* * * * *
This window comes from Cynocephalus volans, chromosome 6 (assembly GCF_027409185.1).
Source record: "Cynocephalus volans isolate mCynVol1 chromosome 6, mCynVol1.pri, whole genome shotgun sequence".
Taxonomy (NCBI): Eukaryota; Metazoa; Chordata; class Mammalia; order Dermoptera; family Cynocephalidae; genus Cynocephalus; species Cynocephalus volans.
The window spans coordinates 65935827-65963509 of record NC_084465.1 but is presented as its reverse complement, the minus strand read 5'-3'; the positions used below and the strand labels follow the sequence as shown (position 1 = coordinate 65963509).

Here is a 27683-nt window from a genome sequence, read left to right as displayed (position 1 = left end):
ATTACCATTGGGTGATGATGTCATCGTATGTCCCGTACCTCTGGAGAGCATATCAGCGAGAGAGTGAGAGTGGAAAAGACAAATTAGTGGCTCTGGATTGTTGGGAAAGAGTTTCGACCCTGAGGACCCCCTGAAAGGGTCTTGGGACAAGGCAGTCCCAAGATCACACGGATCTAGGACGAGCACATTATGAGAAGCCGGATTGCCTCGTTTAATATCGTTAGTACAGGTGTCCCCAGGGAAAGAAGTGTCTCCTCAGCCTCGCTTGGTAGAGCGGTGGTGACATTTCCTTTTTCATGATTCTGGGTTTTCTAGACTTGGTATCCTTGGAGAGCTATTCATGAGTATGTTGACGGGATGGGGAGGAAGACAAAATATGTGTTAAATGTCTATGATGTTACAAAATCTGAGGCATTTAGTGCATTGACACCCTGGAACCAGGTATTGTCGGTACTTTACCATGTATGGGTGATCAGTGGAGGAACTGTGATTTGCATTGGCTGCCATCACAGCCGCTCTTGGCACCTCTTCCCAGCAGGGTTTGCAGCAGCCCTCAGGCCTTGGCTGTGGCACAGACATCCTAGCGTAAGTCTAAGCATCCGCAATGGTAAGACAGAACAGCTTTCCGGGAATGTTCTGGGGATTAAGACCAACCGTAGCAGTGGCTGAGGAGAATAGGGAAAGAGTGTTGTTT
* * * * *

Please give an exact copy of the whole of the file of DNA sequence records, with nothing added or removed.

This window comes from Cynocephalus volans, chromosome 6 (assembly GCF_027409185.1).
Source record: "Cynocephalus volans isolate mCynVol1 chromosome 6, mCynVol1.pri, whole genome shotgun sequence".
Taxonomy (NCBI): Eukaryota; Metazoa; Chordata; class Mammalia; order Dermoptera; family Cynocephalidae; genus Cynocephalus; species Cynocephalus volans.
The window spans coordinates 65935827-65963509 of record NC_084465.1 but is presented as its reverse complement, the minus strand read 5'-3'; the positions used below and the strand labels follow the sequence as shown (position 1 = coordinate 65963509).

Here is a 27683-nt window from a genome sequence, read left to right as displayed (position 1 = left end):
ATTACCATTGGGTGATGATGTCATCGTATGTCCCGTACCTCTGGAGAGCATATCAGCGAGAGAGTGAGAGTGGAAAAGACAAATTAGTGGCTCTGGATTGTTGGGAAAGAGTTTCGACCCTGAGGACCCCCTGAAAGGGTCTTGGGACAAGGCAGTCCCAAGATCACACGGATCTAGGACGAGCACATTATGAGAAGCCGGATTGCCTCGTTTAATATCGTTAGTACAGGTGTCCCCAGGGAAAGAAGTGTCTCCTCAGCCTCGCTTGGTAGAGCGGTGGTGACATTTCCTTTTTCATGATTCTGGGTTTTCTAGACTTGGTATCCTTGGAGAGCTATTCATGAGTATGTTGACGGGATGGGGAGGAAGACAAAATATGTGTTAAATGTCTATGATGTTACAAAATCTGAGGCATTTAGTGCATTGACACCCTGGAACCAGGTATTGTCGGTACTTTACCATGTATGGGTGATCAGTGGAGGAACTGTGATTTGCATTGGCTGCCATCACAGCCGCTCTTGGCACCTCTTCCCAGCAGGGTTTGCAGCAGCCCTCAGGCCTTGGCTGTGGCACAGACATCCTAGCGTAAGTCTAAGCATCCGCAATGGTAAGACAGAACAGCTTTCCGGGAATGTTCTGGGGATTAAGACCAACCGTAGCAGTGGCTGAGGAGAATAGGGAAAGAGTGTTGTTT